Catering to customers across dozens of different channels takes data. Lots of it. But having data on hand (and stored in data warehouses) is only half the battle. To capitalize on the insights available to you, you need to know what to look for and how to use it to your advantage.
Here are 4 insights retailers and eCommerce brands can extract from their customer data and leverage to improve their customer experience.
As a metric used to gauge your customers’ feelings toward your brand, customer sentiment analysis is a useful way to get both big picture and micro insights into the customer experience.
Through surveys, direct feedback, and customer conversations with your support agents, you can see how your customers feel during individual interactions and pinpoint areas where improvement is needed. You can also highlight successes (like empathetic responses, strategic fulfillment choices, and effective solutions) and share them throughout your organization to create a more consistently positive customer experience.
Your customers interact with your brand on your website, your blog, your ads, social media channels, search engines, and your brick-and-mortar locations. And they often bounce between these channels a handful of times before making a purchase.
Pulling interaction data from your customer data allows you to see exactly what the customer journey looks like (i.e. when and where customers interact with your brand), and pinpoint the channels that are most effective in generating sales. This, in turn, helps you make smarter decisions about where you should invest your time, resources, and energy to capture and keep loyal shoppers.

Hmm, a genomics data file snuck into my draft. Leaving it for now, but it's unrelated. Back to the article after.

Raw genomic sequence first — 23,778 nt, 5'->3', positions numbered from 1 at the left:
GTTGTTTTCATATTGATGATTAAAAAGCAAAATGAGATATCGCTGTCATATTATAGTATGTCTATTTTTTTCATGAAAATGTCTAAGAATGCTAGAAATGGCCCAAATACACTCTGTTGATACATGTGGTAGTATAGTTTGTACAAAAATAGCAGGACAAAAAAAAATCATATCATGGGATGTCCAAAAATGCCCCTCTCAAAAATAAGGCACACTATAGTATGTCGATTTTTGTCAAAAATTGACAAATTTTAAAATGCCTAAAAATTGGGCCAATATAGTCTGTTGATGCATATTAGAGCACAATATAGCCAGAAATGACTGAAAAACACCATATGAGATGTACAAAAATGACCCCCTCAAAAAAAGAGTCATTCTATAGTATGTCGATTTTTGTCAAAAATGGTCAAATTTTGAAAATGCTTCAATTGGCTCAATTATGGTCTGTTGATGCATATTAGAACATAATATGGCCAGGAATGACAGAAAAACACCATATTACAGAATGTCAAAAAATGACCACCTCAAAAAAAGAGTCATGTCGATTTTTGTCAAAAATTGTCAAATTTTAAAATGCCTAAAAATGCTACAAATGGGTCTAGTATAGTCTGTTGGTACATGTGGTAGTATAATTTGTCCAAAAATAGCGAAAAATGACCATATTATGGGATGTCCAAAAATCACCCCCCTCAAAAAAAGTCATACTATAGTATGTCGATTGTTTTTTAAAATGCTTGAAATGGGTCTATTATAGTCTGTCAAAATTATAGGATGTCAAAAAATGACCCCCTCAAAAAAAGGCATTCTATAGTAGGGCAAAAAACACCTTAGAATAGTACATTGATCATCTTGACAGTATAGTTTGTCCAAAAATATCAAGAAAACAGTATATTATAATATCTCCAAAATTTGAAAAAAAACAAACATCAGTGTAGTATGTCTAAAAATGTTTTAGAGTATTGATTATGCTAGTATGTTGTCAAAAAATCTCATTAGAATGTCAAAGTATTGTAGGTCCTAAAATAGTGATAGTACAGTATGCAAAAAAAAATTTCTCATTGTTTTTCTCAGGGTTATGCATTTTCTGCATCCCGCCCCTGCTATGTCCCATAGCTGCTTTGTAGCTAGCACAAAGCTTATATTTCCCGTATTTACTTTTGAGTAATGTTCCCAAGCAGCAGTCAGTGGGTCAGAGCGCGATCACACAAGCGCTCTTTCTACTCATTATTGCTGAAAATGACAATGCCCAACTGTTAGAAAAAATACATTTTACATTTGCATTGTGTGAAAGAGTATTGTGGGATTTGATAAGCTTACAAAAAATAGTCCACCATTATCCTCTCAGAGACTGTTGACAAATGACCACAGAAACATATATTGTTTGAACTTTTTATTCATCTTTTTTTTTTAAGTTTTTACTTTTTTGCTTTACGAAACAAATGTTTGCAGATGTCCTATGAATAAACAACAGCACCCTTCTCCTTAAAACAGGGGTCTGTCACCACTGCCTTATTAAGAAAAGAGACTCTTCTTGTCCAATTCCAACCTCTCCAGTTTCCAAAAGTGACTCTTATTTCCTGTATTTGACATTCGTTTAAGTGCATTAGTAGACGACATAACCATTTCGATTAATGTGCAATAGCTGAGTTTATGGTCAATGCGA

Not all products are sold at the same rate. Some explode in popularity after an Instagram influencer promotes it in their content and others move straight from shelf to clearance rack before being thrown away or donated.
Sifting through your data to determine which products are flying off the shelves and selling out in your online store can help you effectively restock your inventory and spread products across your locations to meet the demand. At the same time, when analyzed through a predictive lens, this data can help you plan future inventory and fulfillment routes so you always have exactly what you need, where you need it.
Not all customers like to shop in the same way. While many like to have their order shipped directly to their home, others prefer to pick up their package curbside or in the store.
Identifying customer fulfillment preferences (both individual and regional) can help you determine the best way to share inventory across your warehouses and storefronts and map out the most cost-effective and efficient fulfillment routes for customer orders.
While mountains of customer data can be overwhelming to comb through, there are a lot of valuable insights hidden beneath the surface. By mining your data for insights on customer sentiment, fulfillment preferences, interactions, and shopping behaviors, you can effectively improve your customer experience in the way your customers want.